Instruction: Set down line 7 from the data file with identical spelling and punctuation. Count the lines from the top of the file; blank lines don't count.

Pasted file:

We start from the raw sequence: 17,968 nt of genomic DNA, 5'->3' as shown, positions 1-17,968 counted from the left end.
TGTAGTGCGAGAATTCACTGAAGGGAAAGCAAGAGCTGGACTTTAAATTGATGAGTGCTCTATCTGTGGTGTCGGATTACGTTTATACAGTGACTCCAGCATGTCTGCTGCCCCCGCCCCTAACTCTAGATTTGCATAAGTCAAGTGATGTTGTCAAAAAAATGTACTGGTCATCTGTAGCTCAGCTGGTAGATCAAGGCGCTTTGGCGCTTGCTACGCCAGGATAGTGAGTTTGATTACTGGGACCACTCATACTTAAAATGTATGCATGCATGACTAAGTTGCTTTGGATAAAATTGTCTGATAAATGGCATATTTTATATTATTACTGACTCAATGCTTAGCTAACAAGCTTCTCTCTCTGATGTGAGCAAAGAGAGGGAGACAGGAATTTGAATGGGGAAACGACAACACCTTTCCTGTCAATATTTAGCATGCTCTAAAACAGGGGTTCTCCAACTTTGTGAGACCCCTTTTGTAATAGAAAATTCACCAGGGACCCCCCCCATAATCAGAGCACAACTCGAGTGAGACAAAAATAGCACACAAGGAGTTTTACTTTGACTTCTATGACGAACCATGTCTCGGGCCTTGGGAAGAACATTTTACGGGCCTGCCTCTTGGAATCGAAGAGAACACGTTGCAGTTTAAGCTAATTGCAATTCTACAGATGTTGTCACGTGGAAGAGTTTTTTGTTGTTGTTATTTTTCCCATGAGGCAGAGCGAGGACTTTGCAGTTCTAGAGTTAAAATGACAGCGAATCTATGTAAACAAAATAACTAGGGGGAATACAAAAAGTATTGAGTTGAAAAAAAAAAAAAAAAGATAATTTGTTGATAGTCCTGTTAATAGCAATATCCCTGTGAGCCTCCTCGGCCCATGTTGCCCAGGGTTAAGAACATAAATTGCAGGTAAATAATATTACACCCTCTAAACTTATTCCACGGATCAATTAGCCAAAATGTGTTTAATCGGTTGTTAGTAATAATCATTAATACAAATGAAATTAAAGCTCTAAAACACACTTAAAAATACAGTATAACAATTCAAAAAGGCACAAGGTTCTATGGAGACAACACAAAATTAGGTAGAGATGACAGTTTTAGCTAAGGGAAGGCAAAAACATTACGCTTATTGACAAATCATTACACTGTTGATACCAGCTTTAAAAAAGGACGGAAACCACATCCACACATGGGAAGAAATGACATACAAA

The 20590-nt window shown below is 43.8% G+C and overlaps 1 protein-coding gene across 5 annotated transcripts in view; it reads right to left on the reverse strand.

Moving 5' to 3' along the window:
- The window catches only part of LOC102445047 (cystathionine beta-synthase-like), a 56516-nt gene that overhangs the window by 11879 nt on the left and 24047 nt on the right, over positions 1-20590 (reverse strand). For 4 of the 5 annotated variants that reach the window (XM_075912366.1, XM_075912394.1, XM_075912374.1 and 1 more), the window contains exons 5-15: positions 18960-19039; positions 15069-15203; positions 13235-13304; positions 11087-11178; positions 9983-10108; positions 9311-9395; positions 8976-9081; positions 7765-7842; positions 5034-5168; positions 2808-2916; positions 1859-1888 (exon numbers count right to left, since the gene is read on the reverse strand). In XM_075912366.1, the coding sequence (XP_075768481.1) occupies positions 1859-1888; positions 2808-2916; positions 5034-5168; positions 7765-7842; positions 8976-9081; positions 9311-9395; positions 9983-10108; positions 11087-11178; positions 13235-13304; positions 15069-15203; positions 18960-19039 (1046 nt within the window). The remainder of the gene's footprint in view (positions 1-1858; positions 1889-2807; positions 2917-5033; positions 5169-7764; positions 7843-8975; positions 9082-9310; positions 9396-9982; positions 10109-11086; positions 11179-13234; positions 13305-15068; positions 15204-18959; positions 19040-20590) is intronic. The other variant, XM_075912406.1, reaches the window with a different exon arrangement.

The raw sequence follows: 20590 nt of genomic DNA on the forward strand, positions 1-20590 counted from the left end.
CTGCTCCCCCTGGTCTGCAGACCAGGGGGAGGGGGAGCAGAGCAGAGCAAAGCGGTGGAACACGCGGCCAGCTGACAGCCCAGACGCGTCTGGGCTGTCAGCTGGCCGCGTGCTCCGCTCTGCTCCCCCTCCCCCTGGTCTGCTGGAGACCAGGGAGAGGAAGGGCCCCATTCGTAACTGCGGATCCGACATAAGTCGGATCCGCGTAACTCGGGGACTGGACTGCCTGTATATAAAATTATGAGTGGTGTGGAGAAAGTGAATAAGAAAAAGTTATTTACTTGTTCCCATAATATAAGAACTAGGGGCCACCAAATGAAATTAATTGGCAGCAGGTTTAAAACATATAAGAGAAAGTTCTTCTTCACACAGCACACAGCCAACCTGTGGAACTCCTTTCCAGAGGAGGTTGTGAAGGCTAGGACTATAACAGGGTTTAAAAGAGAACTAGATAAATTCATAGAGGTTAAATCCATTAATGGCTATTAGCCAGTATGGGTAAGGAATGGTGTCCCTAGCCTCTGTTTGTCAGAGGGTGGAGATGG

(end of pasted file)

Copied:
CTGCTCCCCCTGGTCTGCAGACCAGGGGGAGGGGGAGCAGAGCAGAGCAAAGCGGTGGAACACGCGGCCAGCTGACAGCCCAGACGCGTCTGGGCTGTCAGCTGGCCGCGTGCTCCGCTCTGCTCCCCCTCCCCCTGGTCTGCTGGAGACCAGGGAGAGGAAGGGCCCCATTCGTAACTGCGGATCCGACATAAGTCGGATCCGCGTAACTCGGGGACTGGACTGCCTGTATATAAAATTATGAGTGGTGTGGAGAAAGTGAATAAGAAAAAGTTATTTACTTGTTCCCATAATATAAGAACTAGGGGCCACCAAATGAAATTAATTGGCAGCAGGTTTAAAACATATAAGAGAAAGTTCTTCTTCACACAGCACACAGCCAACCTGTGGAACTCCTTTCCAGAGGAGGTTGTGAAGGCTAGGACTATAACAGGGTTTAAAAGAGAACTAGATAAATTCATAGAGGTTAAATCCATTAATGGCTATTAGCCAGTATGGGTAAGGAATGGTGTCCCTAGCCTCTGTTTGTCAGAGGGTGGAGATGG